Towards the Inclusion of Pelvis Population Variance in Human Body Models
With a future large-scale introduction of autonomous vehicles, the proportion of intersection crashes on the total number of motor vehicle crashes is expected to increase. The pelvis is frequently exposed to high loads in several of these impacts. In addition, autonomous driving is expected to result in new seating positions where reclined seating increases the risk of the pelvis sliding under the lap belt, producing submarining induced injuries. If unaddressed, submarining may result in an increased prevalence of abdominal and spinal injuries, and if addressed by advanced restraint systems, the risk of pelvic fractures may increase due to higher pelvis loads.
Finite Element Human Body Models (FE-HBMs) represent the most advanced tool available to use in the design of safety systems for current and future vehicles. FE-HBMs represent the human anatomy, anthropometry, and physical properties to predict a biomechanical response to external loading via computer simulations. To date, these models are typically defined based on an average male or female subject in terms of global measurements like age, stature, and weight. However, individual variability is an intrinsic property of humans that must be considered in order to capture the vulnerable population and maximise the efficiency of vehicle safety systems. FE-HBMs provides the opportunity to include both geometrical and material variability in the analysis.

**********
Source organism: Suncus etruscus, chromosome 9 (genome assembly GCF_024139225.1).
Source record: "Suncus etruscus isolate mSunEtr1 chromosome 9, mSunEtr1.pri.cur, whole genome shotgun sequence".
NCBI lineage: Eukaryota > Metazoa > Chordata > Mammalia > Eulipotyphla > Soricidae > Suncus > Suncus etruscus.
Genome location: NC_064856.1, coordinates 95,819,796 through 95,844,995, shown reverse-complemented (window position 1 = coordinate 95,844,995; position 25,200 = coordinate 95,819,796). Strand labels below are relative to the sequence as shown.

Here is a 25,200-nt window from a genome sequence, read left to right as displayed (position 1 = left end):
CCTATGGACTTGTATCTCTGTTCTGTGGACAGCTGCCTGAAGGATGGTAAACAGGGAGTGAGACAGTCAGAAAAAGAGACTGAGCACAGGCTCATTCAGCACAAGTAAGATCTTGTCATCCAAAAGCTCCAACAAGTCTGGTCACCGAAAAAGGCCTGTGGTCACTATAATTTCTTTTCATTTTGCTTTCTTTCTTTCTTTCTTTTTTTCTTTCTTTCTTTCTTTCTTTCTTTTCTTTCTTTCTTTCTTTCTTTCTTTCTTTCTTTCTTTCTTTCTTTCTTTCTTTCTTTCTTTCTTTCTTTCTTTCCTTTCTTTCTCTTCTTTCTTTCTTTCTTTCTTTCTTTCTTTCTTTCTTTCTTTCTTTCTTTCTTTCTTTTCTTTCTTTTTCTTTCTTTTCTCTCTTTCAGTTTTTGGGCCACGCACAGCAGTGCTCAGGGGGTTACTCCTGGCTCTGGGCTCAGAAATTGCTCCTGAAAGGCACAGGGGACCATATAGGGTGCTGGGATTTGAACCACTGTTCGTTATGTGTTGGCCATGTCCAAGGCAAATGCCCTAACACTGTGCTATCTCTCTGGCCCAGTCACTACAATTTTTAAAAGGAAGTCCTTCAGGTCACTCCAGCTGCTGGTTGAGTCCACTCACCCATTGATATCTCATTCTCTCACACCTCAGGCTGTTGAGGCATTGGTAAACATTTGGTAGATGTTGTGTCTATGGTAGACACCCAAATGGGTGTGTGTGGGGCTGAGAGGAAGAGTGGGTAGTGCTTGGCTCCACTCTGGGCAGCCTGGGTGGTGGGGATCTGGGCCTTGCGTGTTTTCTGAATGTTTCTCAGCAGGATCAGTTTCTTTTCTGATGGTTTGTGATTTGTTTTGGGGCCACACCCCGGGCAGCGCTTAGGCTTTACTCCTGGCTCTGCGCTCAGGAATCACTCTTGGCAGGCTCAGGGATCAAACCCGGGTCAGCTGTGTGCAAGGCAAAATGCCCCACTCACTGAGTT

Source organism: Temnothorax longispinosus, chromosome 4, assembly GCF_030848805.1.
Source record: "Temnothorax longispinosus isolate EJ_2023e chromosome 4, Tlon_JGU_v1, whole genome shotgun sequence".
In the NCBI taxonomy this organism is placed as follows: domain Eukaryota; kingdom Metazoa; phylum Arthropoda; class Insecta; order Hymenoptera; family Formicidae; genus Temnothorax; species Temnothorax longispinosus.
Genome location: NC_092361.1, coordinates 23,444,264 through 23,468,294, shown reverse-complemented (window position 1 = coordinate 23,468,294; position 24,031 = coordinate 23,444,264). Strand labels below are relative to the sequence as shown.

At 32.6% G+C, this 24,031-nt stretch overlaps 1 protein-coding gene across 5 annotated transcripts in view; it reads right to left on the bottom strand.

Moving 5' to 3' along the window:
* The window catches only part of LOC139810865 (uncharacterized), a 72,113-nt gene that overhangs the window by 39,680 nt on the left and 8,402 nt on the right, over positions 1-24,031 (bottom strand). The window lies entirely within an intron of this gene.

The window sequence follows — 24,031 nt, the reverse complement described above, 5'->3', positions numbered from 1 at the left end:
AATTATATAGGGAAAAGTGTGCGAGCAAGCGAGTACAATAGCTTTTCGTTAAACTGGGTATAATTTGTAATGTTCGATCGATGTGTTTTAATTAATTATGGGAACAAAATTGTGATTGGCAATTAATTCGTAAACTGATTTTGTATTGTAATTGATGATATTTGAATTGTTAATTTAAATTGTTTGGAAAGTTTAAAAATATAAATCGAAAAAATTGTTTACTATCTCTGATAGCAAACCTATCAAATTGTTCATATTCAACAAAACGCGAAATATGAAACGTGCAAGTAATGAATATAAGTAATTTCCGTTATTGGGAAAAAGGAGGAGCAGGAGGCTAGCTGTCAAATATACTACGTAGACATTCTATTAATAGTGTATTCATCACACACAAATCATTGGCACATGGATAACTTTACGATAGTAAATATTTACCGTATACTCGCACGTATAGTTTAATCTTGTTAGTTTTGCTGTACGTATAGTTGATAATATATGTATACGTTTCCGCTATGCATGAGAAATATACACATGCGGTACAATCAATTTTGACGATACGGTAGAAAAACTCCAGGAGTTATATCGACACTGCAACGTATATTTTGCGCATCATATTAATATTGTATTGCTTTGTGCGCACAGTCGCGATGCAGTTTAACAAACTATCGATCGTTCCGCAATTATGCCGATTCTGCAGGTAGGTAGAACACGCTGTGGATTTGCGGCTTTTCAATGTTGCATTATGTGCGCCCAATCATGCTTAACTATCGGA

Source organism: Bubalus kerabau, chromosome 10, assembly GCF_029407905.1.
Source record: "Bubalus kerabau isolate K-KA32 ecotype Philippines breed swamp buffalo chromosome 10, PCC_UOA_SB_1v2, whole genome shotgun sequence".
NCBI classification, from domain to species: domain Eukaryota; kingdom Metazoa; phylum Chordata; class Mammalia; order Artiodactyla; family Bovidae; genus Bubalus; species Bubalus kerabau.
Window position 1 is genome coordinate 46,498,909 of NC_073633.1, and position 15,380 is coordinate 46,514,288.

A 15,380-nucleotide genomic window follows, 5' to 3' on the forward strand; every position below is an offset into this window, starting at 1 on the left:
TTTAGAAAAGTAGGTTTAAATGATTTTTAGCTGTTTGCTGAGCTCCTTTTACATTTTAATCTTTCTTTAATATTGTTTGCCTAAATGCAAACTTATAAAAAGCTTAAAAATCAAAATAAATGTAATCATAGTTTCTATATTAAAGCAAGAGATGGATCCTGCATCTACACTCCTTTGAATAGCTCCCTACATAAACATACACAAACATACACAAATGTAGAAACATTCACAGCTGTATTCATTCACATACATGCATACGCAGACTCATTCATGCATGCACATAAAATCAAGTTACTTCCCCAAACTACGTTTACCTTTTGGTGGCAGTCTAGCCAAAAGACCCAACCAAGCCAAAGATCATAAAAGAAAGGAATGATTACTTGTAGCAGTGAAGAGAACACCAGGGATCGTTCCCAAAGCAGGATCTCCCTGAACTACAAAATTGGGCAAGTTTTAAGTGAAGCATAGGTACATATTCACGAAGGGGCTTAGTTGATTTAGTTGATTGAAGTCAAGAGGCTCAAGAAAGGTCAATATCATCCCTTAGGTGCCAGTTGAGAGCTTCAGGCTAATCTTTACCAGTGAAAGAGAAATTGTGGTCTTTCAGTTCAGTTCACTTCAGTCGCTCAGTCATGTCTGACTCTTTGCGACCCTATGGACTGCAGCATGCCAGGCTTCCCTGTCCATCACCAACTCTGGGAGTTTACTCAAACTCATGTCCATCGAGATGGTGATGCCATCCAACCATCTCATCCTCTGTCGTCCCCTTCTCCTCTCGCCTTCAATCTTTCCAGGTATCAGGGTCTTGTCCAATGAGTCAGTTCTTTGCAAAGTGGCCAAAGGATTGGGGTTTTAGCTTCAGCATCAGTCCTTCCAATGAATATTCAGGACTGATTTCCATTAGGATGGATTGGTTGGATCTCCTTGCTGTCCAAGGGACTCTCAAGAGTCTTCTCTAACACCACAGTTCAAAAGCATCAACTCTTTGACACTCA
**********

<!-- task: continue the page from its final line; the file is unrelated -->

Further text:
In this thesis, methods/tools that enable inclusion of pelvis population variance in HBMs were developed. As part of this work, the population variance in pelvis shape has been described and a morphometric model capable of predicting pelvis shape was developed. A new generic pelvis FE-model was generated from the average pelvis geometry, which can be morphed to the population variance in pelvis shape. The model was validated for lateral impacts followed by a sensitivity analysis on model response to input variance. Results show that while 90% of the population shape variance was captured in the analysis, only 29% was predicted by a morphometric model using sex, age, stature, and BMI, as independent variables. The sensitivity analysis found that material properties account for the majority of the response variance (≈50-65%) in pelvis lateral impacts, and that input variables controlling shape contribute by a similar magnitude (≈35-40%).
Increased knowledge about population variability, and inclusion in future safety evaluations, can result in more robust systems that would reduce the risk of pelvis injuries in real-world accidents.